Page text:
Waste experts reject criticism of local authority waste services

The Local Authority Recycling Advisory Committee (LARAC) hits back at council waste service criticism

The Local Authority Recycling Advisory Committee (LARAC) has said that a recent report published by the Renewable Energy Association (REA), claiming that local authority food waste collection services were “self-serving”, should not be accepted as fact.

The report published in recent weeks by the REA suggests that food waste collection services provided by councils across England and Wales do not reflect what could really be achieved under the right circumstances.


LARAC criticises biowaste report from REA

Click above to read the report from REA


The report, titled The Real Economic Benefit of Separate Biowaste Collections, said that “greater industry wide collaboration and more engagement with local authorities” is the key to improving biowaste recycling across the country.

According to REA, separate biowaste collections for businesses and residents would save money for both councils and businesses alike.

The LARAC also said that a similar report by Environmental Services Association was ‘peddling the myth’ that council waste services are outdated and no longer fit for purpose. Both reports have caused the LARAC ‘dismay’ at the ill-informed notions expressed by the two associations.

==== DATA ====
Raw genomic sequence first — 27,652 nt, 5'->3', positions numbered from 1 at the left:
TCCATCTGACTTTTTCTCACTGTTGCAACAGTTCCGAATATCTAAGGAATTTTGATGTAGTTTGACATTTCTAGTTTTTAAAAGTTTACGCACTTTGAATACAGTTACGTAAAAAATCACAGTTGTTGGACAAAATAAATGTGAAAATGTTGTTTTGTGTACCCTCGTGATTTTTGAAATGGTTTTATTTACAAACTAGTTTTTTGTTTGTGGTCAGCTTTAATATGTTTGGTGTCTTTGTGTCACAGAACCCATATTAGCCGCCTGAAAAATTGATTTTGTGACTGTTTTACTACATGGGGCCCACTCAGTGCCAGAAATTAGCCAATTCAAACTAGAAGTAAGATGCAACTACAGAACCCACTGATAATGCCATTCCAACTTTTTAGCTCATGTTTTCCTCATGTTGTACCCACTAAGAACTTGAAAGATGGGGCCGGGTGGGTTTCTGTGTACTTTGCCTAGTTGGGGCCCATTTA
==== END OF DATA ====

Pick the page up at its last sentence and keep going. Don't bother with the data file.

According to LARAC, both associations have had “no engagement with local authorities themselves” and yet they claim to possess the knowledge to advise councils on how to improve biowaste services.

Chair of LARAC, Andrew Bird, commented: “…to call for a fundamental change in how local authorities operate without engaging with us first to see how it could work and what the challenges and possible consequences are is disappointing and a missed opportunity.”

Jeremy Jacobs, a director at Renewable Energy Asssocation defended its report, claiming the aim was to assess “the costs associated with separate biowaste collections for businesses and local authorities” and to “add to the discussion about waste and recycling.”

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